A sharp rise in U.S. equity prices could be leading to a dangerous bubble, according to one of the three Americans who won the 2013 Nobel prize for economics.
“I’m not sounding the alarm yet. But in many countries the stock price levels are high, and in many real estate markets prices have risen sharply … that could end badly.”
“I find the boom in the U.S. stock market most concerning,” Robert Shiller said in an interview with Germany’s Der Spiegel magazine published Sunday.
He added that this was a key concern because the U.S. economy was “still weak and vulnerable.” The real estate market in Brazil was also worrying, he said. He said that at a recent conference he attended in the country, the sharp jump in house prices had been attributed to a growing middle class and a positive economic developments.
He saw many similarities with the U.S. housing boom of the mid-2000s.
“The world is still very vulnerable to bubbles,” he said.
Schiller won the Nobel prize economics in October for his research that has improved the forecasting of asset prices in the long term and helped the emergence of index funds in stock markets.
He was awarded the 8 million crown ($1.25 million) prize alongside fellow economists Eugene Fama and Lars Peter Hansen.
At the ceremony in Sweden, Schiller told Reuters news agency that the Federal Reserve’s economic stimulus and growing market speculation were creating a “bubbly” property boom.
“This financial crisis that we’ve been going through in the last five years has been one that seems to reveal the failure to understand price movements,” Shiller told Reuters.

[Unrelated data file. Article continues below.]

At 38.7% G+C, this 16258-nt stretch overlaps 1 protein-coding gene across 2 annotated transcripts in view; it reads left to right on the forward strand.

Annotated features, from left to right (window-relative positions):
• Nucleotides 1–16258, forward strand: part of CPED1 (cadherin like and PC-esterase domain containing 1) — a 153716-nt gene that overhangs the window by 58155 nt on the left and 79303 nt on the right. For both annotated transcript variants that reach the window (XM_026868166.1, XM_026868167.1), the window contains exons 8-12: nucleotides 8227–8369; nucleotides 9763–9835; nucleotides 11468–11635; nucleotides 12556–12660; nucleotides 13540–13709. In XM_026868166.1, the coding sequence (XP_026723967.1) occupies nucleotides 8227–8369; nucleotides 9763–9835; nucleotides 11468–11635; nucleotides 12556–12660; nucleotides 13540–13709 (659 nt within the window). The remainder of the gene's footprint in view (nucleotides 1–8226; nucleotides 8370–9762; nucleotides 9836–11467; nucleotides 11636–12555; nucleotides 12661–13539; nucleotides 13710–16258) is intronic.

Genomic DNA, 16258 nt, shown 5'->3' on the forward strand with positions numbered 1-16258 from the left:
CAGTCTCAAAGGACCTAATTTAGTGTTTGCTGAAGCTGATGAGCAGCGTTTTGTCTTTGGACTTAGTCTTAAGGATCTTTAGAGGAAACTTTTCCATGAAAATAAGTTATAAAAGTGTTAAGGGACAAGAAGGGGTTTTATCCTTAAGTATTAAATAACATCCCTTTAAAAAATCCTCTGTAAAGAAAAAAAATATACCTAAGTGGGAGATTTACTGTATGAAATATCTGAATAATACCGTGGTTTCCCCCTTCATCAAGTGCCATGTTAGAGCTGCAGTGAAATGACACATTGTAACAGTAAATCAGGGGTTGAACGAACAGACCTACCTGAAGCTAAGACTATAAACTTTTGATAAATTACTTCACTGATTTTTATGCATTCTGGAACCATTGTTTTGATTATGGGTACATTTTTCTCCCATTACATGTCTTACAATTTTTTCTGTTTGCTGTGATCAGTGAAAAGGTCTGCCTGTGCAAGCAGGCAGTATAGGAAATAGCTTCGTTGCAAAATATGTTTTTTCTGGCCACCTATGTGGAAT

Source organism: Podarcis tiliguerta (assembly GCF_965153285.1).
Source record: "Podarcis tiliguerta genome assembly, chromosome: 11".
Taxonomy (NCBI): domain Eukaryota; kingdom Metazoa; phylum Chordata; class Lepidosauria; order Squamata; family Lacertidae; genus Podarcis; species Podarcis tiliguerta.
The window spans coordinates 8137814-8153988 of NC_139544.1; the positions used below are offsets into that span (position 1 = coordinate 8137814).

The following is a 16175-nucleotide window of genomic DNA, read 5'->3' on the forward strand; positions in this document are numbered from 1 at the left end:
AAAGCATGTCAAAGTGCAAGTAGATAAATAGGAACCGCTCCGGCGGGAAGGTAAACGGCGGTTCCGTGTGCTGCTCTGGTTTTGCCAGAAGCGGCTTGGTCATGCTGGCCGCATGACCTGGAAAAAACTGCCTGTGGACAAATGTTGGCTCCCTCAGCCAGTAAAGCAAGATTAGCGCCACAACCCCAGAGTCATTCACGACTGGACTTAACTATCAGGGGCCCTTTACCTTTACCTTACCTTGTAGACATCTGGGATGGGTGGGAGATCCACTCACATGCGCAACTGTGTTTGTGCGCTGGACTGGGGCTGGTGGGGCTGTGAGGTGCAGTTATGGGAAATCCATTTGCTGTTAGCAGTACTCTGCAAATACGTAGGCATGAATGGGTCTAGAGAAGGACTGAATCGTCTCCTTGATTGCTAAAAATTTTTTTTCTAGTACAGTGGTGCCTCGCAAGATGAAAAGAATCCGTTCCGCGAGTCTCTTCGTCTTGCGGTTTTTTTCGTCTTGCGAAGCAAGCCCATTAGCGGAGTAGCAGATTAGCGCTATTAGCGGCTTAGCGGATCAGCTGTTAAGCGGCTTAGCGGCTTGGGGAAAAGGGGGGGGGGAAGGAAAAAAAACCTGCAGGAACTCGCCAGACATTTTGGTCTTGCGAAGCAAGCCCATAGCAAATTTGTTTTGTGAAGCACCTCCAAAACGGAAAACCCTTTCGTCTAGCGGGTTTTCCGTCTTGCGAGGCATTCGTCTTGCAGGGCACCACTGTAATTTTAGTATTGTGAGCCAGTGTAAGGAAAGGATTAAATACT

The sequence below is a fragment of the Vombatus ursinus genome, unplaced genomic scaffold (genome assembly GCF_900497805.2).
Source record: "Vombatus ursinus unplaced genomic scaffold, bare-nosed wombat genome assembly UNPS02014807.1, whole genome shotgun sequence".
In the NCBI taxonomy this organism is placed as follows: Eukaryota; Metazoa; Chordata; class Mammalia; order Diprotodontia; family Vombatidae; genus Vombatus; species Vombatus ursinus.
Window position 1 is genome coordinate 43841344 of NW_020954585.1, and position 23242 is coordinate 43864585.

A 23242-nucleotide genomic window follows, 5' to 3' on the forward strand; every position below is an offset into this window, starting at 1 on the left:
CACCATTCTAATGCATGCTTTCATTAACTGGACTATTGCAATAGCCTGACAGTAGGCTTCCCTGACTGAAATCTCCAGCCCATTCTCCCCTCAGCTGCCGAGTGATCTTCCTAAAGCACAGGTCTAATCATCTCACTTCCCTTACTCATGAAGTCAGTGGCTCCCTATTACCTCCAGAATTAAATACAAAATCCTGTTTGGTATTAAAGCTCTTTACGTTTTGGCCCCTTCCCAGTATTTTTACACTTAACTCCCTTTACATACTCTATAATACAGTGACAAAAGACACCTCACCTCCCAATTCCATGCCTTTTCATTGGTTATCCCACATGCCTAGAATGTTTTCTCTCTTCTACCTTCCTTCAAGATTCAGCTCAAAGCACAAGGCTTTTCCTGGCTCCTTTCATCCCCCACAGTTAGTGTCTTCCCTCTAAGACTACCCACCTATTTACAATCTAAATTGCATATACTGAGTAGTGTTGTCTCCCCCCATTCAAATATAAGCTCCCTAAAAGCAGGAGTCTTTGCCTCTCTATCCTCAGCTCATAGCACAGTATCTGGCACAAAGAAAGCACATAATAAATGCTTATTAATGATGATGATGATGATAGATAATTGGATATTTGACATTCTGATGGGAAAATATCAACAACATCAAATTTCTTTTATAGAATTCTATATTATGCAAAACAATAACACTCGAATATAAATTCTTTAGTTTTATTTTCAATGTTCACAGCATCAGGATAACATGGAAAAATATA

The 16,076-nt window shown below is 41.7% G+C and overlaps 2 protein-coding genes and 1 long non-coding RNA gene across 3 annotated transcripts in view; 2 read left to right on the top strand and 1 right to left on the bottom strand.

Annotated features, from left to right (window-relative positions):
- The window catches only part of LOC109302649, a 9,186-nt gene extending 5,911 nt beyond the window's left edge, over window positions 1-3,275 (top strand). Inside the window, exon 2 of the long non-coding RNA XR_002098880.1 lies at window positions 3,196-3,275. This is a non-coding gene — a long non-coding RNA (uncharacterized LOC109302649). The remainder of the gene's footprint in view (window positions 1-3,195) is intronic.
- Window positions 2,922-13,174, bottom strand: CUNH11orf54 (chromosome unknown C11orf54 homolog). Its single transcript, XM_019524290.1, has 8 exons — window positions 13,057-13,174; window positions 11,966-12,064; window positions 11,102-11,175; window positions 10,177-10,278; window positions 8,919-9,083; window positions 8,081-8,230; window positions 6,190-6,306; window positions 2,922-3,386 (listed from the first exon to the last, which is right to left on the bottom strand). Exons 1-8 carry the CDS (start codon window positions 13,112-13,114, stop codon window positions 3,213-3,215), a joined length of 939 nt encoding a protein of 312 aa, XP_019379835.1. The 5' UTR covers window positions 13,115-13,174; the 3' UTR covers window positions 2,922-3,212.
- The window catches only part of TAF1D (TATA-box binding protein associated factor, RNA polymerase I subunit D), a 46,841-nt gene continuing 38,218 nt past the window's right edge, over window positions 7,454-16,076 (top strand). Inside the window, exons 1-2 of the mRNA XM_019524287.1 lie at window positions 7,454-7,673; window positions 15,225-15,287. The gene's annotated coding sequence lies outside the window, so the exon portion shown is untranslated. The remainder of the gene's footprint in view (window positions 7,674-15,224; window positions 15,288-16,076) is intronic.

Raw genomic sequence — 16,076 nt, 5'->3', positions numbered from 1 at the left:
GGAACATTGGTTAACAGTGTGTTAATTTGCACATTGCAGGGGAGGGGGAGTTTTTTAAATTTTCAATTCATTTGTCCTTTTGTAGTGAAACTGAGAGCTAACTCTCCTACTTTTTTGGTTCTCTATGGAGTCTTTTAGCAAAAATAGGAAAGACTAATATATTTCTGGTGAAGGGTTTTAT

He didn’t mention a bubble in U.S. stocks back in October, but has now added that to his list of growing concerns. The S&P 500 Index (^GPSC) is now higher by 26.6 percent since the start of the year, logging its longest weekly winning streak since 2004 on Friday.
Both the Dow (^DJI)and the S&P 500 are regularly breaking fresh new all-time highs and the Nasdaq (^IXIC) is trading at levels not seen since the dot-com boom went bust in 2000.
Marc Faber, editor and publisher of The Gloom, Boom & Doom Report, told CNBC on Friday he believes a “massive speculative bubble” has encroached on everything from stocks and bonds to alternative currency bitcoin and farmland. He attributed the vast bubble to “symptoms of excess liquidity.”
The U.S. Federal Reserve has embarked on quantitative easing in recent years and is currently pumping $85 billion into the economy every month. This extra liquidity has been joined by similar programs in the U.K. and Japan.
Analysts cite this extra liquidity as a reason for the global equity rally this year, but many are now starting to grow cautious amid uncertainty over whether the Fed will taper its bond purchases in the coming months.
Tom Elliot, an international investment strategist at DeVere Group told CNBC Monday that fledgling U.S. growth and quantitative easing were two pillars that were currently propping up the U.S. economy. He was concerned that no one had any idea what would happen if one of those pillars was removed.
“We’ve got no idea whether the wall will hold,” he said.
Faber: ‘We Are In a Massive Speculative Bubble’
The Fed Has Created a Huge Global Bubble: Stockman
Art Cashin: Here Are the 3 Biggest Risks to Stocks